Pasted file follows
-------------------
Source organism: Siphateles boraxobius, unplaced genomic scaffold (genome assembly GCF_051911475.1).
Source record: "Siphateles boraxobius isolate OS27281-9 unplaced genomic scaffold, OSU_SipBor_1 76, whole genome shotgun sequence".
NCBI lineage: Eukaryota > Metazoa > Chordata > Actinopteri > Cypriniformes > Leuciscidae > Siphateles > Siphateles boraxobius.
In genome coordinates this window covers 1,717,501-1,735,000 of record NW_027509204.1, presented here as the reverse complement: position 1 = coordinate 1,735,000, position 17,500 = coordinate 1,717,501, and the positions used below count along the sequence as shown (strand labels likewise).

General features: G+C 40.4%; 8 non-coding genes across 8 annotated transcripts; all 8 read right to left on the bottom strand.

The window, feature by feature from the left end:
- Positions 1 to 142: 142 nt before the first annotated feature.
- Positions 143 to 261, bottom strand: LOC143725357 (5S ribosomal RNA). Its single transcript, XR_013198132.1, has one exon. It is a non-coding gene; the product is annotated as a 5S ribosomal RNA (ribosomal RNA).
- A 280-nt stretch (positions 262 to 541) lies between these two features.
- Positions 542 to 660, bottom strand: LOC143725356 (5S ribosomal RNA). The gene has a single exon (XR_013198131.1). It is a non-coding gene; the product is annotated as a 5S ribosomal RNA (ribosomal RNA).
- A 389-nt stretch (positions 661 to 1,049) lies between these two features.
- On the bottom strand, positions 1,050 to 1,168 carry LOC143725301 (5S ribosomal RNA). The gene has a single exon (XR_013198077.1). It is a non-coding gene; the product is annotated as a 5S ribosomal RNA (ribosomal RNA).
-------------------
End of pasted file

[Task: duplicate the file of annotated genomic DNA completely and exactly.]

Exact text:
Source organism: Siphateles boraxobius, unplaced genomic scaffold (genome assembly GCF_051911475.1).
Source record: "Siphateles boraxobius isolate OS27281-9 unplaced genomic scaffold, OSU_SipBor_1 76, whole genome shotgun sequence".
NCBI lineage: Eukaryota > Metazoa > Chordata > Actinopteri > Cypriniformes > Leuciscidae > Siphateles > Siphateles boraxobius.
In genome coordinates this window covers 1,717,501-1,735,000 of record NW_027509204.1, presented here as the reverse complement: position 1 = coordinate 1,735,000, position 17,500 = coordinate 1,717,501, and the positions used below count along the sequence as shown (strand labels likewise).

General features: G+C 40.4%; 8 non-coding genes across 8 annotated transcripts; all 8 read right to left on the bottom strand.

The window, feature by feature from the left end:
- Positions 1 to 142: 142 nt before the first annotated feature.
- Positions 143 to 261, bottom strand: LOC143725357 (5S ribosomal RNA). Its single transcript, XR_013198132.1, has one exon. It is a non-coding gene; the product is annotated as a 5S ribosomal RNA (ribosomal RNA).
- A 280-nt stretch (positions 262 to 541) lies between these two features.
- Positions 542 to 660, bottom strand: LOC143725356 (5S ribosomal RNA). The gene has a single exon (XR_013198131.1). It is a non-coding gene; the product is annotated as a 5S ribosomal RNA (ribosomal RNA).
- A 389-nt stretch (positions 661 to 1,049) lies between these two features.
- On the bottom strand, positions 1,050 to 1,168 carry LOC143725301 (5S ribosomal RNA). The gene has a single exon (XR_013198077.1). It is a non-coding gene; the product is annotated as a 5S ribosomal RNA (ribosomal RNA).